• ·        Self Directed IRAs require a Trustee who makes your investment decisions.  There is a lot of paperwork required, mostly to protect the Trustee.  It will take you 30-45 days to set up.  The Trustee isn’t obligated to do the due diligence for you.  It’s still up to you.

Who can provide financial planning support for local investments?

Financial planners can charge you a fee or they collect a fee from whoever you invest in.  Unless an advisor has a lot of integrity, they sell investments that pay them. To find someone with integrity, you have to do a lot of research.  If you work as a group, you can get the advice from advisors on a volunteer basis.

Questions to ask when you’re deciding whether to make a loan or investment in a local business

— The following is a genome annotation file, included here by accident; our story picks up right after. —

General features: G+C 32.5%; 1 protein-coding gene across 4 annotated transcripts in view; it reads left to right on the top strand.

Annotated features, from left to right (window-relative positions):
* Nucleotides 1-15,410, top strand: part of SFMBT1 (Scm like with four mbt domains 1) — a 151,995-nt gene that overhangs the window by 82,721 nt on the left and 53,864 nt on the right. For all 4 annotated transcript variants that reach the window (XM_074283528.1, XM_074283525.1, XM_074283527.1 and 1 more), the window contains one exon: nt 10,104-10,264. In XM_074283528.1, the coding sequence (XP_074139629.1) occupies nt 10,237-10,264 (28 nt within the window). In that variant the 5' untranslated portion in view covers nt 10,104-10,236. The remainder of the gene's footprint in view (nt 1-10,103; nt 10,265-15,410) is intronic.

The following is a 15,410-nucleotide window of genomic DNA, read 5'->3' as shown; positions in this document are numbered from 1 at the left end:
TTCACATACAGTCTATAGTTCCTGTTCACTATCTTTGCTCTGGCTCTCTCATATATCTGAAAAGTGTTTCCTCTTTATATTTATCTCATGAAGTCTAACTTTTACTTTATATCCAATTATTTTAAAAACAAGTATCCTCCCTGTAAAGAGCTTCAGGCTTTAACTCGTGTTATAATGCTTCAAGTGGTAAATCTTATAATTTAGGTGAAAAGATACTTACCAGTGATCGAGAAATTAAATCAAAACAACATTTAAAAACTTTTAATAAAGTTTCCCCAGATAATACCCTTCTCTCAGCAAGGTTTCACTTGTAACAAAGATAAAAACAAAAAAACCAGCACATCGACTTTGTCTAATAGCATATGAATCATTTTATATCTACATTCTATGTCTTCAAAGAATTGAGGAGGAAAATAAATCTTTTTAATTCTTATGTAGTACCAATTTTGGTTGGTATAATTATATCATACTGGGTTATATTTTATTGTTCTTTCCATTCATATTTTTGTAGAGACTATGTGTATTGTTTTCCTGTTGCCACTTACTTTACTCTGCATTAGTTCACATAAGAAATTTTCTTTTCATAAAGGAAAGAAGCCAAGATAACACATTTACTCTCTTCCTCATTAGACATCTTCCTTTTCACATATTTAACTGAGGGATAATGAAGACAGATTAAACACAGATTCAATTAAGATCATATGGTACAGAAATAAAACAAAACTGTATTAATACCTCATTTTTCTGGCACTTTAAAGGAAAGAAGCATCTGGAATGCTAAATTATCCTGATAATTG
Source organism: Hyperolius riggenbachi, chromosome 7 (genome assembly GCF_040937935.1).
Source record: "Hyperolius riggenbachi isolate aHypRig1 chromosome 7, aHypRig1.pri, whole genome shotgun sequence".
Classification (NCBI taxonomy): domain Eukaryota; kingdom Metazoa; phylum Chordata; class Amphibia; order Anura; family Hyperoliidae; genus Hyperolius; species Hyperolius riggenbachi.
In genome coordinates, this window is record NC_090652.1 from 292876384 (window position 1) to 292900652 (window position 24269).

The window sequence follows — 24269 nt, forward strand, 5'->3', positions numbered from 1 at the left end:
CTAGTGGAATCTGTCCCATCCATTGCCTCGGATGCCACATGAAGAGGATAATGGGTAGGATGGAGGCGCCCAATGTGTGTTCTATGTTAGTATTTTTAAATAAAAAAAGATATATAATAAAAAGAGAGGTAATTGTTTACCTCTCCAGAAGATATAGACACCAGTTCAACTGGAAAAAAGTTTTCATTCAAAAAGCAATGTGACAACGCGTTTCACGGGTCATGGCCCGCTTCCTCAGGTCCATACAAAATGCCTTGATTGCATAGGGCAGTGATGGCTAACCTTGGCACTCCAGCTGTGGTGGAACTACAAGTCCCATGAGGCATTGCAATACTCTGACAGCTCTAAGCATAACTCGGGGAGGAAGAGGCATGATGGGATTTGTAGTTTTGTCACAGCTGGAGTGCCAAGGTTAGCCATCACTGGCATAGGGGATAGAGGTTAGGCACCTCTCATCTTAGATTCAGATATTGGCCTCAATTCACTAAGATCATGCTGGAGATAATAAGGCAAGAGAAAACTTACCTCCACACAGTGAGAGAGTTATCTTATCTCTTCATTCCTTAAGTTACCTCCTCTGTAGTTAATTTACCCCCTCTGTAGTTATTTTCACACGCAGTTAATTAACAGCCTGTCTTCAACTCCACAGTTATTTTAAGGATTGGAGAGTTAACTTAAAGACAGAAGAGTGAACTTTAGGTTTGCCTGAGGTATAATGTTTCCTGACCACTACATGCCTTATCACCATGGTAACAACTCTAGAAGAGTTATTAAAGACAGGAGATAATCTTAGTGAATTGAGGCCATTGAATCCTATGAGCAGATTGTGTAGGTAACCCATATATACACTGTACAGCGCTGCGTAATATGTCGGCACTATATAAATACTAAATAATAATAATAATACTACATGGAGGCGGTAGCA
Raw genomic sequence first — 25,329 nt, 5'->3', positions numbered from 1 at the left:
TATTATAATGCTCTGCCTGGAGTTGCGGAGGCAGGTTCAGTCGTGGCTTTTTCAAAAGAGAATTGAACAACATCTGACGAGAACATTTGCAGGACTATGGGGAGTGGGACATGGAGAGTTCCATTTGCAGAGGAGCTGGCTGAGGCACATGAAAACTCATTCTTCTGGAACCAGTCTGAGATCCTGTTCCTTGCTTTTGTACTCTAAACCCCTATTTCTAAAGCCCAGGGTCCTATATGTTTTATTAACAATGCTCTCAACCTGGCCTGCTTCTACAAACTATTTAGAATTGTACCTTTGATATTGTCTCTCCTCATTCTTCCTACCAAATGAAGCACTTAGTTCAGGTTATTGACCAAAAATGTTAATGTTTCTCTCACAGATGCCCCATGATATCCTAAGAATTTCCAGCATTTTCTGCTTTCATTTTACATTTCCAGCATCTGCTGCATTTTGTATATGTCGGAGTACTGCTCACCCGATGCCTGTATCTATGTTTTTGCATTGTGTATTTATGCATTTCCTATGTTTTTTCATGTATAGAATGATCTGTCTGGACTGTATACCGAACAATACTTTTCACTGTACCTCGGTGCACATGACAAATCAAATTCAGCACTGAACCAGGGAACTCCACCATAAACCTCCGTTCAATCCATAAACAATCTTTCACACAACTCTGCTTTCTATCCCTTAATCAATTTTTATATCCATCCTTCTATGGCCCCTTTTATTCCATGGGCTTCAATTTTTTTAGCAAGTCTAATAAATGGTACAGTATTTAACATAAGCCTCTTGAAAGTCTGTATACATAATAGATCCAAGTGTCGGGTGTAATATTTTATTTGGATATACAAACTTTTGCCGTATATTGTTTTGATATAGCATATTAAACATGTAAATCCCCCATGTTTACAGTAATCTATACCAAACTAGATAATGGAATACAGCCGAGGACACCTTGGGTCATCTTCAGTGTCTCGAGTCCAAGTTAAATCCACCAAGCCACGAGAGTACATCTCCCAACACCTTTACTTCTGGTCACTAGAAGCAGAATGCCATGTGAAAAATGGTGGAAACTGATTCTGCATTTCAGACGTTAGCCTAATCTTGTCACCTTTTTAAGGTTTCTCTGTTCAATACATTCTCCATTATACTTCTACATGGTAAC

It’s challenging to research an investment opportunity.  It takes months.  There are many things that need to be researched.  It makes sense for you to do this research as a group if you can.

  • 1.     What do you think your company is worth?  Do you have a professional valuation? 
  • 2.     Do you have audited financials? Audited financials don’t guarantee there isn’t fraud.  It just means if there is fraud, it wasn’t obvious enough for an auditor to catch in an audit.
  • 3.     Do you have interns? How much do you pay them? If you’re a for-profit business, you can’t have people helping you out that you’re not paying.  You can have college credits that are getting credit for working for you.
  • 4.     Are you paid up with all of your payroll and payroll taxes? If not, the business has big penalties.